Back to Helpful Handouts o Writing Center Home PageCommon Mistakes that Spell Check Won’t Find:
The simple way to remember the difference is that affect is the action (verb) and effect is an outcome (noun).
The change in weather affected everyone's mood.
The effect of the new weather was a change in everyone's mood.
It’s = It is
Its = the possessive form
There is no simple way to remember the difference other than to memorize it.
“Poly-Sci” is not short hand for “Political Science.” Poli-Sci = Political Science.
An instructor’s opinion on the use of the word “I” in an essay is going to depend on what the thesis statements in the academic literature that he reads all the time look like. In some fields, such as International Relations, it is extremely common to use the word “I” in a thesis statement, but in other fields it is not common. Instructors who ask you to use “I” in your thesis statement usually do so for two reasons. One, the instructor is from a field where the use of “I” in the thesis is common. Two, the instructor is concerned that students will turn in papers without a thesis and she is hoping that making students mark the thesis with the word “I” will help them include one. The best policy is to ask your TA how he/she feels about the use of the word. In the case that the instructor indicates that he would like you to use the word “I” don’t overuse it. “I” should only occur in your thesis statement, and perhaps in your conclusion. Do not use it more than twice.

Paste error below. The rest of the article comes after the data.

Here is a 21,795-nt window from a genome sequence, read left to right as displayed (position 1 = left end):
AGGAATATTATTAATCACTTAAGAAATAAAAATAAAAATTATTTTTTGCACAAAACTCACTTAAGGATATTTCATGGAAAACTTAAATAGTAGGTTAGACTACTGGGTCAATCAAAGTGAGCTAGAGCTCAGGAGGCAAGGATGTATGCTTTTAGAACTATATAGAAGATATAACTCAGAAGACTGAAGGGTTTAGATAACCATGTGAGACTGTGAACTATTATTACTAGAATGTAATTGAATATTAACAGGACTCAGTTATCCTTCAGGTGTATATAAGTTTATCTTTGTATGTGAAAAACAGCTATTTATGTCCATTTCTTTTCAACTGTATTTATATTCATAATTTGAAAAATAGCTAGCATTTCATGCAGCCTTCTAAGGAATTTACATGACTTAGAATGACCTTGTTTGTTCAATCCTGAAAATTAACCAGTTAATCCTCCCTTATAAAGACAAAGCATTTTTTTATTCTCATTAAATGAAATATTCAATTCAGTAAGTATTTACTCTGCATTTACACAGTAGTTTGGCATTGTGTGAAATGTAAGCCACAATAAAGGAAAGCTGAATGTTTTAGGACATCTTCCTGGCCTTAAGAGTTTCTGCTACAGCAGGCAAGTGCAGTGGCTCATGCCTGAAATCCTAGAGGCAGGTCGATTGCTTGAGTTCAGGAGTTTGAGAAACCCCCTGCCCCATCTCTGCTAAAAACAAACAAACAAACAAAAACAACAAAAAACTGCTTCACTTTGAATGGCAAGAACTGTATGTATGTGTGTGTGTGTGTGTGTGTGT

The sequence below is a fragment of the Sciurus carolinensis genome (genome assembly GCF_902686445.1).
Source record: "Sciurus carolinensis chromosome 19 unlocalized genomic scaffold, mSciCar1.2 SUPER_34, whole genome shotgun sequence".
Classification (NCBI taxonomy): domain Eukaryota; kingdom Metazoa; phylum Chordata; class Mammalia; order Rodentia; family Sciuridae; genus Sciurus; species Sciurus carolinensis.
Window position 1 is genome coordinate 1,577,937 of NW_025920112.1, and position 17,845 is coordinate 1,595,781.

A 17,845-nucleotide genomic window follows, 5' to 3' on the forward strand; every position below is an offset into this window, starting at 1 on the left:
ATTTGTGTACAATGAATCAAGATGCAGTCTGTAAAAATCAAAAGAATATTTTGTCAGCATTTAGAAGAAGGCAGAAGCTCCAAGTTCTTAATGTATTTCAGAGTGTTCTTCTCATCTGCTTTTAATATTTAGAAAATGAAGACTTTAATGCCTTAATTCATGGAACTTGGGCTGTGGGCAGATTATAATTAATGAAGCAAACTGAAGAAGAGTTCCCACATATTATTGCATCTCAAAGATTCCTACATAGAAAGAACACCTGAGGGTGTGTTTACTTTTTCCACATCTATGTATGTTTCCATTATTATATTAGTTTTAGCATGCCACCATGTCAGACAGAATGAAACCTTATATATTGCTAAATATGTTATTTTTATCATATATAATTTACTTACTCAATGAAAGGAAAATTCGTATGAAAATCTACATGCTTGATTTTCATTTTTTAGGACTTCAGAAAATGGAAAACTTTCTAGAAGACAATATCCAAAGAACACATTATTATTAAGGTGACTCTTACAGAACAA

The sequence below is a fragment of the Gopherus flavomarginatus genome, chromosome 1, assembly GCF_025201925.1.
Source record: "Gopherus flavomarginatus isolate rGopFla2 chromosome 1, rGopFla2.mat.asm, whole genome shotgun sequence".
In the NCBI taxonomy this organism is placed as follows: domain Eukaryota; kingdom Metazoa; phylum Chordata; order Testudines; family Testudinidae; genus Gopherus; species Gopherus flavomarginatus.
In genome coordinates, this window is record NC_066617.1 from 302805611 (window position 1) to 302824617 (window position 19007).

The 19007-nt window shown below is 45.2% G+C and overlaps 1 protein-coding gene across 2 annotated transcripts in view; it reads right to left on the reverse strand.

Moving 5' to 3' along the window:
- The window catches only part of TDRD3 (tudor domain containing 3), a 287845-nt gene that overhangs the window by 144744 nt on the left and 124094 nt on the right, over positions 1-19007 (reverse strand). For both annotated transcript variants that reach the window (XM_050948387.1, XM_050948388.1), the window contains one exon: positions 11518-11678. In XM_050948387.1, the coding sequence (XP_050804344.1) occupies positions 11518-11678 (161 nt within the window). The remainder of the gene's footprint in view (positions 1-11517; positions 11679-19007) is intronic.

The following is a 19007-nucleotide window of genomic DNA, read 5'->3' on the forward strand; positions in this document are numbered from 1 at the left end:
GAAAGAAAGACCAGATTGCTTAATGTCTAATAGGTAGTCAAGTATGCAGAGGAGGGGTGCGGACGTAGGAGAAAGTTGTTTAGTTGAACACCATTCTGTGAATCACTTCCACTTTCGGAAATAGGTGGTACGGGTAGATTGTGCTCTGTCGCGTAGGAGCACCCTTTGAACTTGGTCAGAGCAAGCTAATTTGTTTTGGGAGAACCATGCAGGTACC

The short answer is no.
The not much longer answer is, While you can use “I” in some disciplines, you still cannot use “me,” “my,” or “you” in formal essays. However, you can use the words “I,” “one,” “they,” and “we.”